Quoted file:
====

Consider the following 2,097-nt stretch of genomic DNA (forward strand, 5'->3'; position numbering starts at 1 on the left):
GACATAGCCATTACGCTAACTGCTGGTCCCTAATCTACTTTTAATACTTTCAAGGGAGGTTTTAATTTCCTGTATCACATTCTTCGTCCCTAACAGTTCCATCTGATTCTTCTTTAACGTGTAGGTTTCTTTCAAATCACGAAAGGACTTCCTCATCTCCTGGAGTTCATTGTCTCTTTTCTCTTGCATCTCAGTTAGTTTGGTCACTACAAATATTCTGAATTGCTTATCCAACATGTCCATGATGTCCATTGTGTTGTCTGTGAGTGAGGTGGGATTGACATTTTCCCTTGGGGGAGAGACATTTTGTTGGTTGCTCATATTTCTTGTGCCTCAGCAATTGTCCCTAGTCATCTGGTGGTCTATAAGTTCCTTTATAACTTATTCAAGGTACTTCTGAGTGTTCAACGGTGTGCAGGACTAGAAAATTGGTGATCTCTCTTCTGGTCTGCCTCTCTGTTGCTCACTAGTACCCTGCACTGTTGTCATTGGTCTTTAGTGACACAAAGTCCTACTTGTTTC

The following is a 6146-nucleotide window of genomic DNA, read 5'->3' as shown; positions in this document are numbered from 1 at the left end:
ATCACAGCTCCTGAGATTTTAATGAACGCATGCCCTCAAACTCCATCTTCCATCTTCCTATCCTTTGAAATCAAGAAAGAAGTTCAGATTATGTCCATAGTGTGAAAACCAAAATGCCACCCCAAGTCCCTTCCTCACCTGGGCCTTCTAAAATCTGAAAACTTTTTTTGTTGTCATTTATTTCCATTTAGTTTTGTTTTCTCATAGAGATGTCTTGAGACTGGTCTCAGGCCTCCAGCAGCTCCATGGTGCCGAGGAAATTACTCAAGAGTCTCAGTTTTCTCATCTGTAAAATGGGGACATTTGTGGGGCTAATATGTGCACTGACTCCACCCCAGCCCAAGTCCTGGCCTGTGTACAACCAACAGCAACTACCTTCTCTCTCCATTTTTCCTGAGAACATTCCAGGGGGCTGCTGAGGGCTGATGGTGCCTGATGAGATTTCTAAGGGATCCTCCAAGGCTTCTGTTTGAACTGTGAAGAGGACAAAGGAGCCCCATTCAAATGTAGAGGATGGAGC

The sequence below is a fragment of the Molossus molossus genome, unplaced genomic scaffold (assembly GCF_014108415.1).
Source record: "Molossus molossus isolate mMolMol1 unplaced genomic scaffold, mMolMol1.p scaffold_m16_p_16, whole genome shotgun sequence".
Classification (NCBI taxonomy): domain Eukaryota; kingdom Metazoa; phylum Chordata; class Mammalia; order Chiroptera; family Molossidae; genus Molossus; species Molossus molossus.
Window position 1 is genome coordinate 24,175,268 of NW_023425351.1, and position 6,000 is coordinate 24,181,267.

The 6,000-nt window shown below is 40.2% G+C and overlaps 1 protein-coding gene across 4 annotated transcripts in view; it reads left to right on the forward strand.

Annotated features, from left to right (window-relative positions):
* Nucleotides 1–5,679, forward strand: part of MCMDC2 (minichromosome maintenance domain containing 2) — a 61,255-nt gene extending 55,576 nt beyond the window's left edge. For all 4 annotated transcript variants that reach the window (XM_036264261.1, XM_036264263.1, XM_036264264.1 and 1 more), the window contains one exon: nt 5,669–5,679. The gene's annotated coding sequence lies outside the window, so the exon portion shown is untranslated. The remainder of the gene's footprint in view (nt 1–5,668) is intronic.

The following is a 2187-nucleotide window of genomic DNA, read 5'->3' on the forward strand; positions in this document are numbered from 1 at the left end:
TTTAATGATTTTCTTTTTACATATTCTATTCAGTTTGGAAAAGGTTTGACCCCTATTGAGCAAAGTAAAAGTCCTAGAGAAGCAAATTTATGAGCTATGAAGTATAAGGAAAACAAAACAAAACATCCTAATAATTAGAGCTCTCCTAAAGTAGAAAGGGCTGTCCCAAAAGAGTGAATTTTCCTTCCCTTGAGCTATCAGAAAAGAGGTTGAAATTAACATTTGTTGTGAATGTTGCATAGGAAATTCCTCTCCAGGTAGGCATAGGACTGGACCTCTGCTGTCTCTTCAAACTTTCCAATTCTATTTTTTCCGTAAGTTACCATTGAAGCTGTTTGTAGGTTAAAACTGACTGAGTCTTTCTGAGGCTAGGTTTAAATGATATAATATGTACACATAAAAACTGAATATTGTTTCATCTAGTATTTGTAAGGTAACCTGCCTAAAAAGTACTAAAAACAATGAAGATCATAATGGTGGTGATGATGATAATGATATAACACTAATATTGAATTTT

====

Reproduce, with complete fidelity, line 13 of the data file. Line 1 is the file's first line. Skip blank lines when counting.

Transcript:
TTTAATGATTTTCTTTTTACATATTCTATTCAGTTTGGAAAAGGTTTGACCCCTATTGAGCAAAGTAAAAGTCCTAGAGAAGCAAATTTATGAGCTATGAAGTATAAGGAAAACAAAACAAAACATCCTAATAATTAGAGCTCTCCTAAAGTAGAAAGGGCTGTCCCAAAAGAGTGAATTTTCCTTCCCTTGAGCTATCAGAAAAGAGGTTGAAATTAACATTTGTTGTGAATGTTGCATAGGAAATTCCTCTCCAGGTAGGCATAGGACTGGACCTCTGCTGTCTCTTCAAACTTTCCAATTCTATTTTTTCCGTAAGTTACCATTGAAGCTGTTTGTAGGTTAAAACTGACTGAGTCTTTCTGAGGCTAGGTTTAAATGATATAATATGTACACATAAAAACTGAATATTGTTTCATCTAGTATTTGTAAGGTAACCTGCCTAAAAAGTACTAAAAACAATGAAGATCATAATGGTGGTGATGATGATAATGATATAACACTAATATTGAATTTT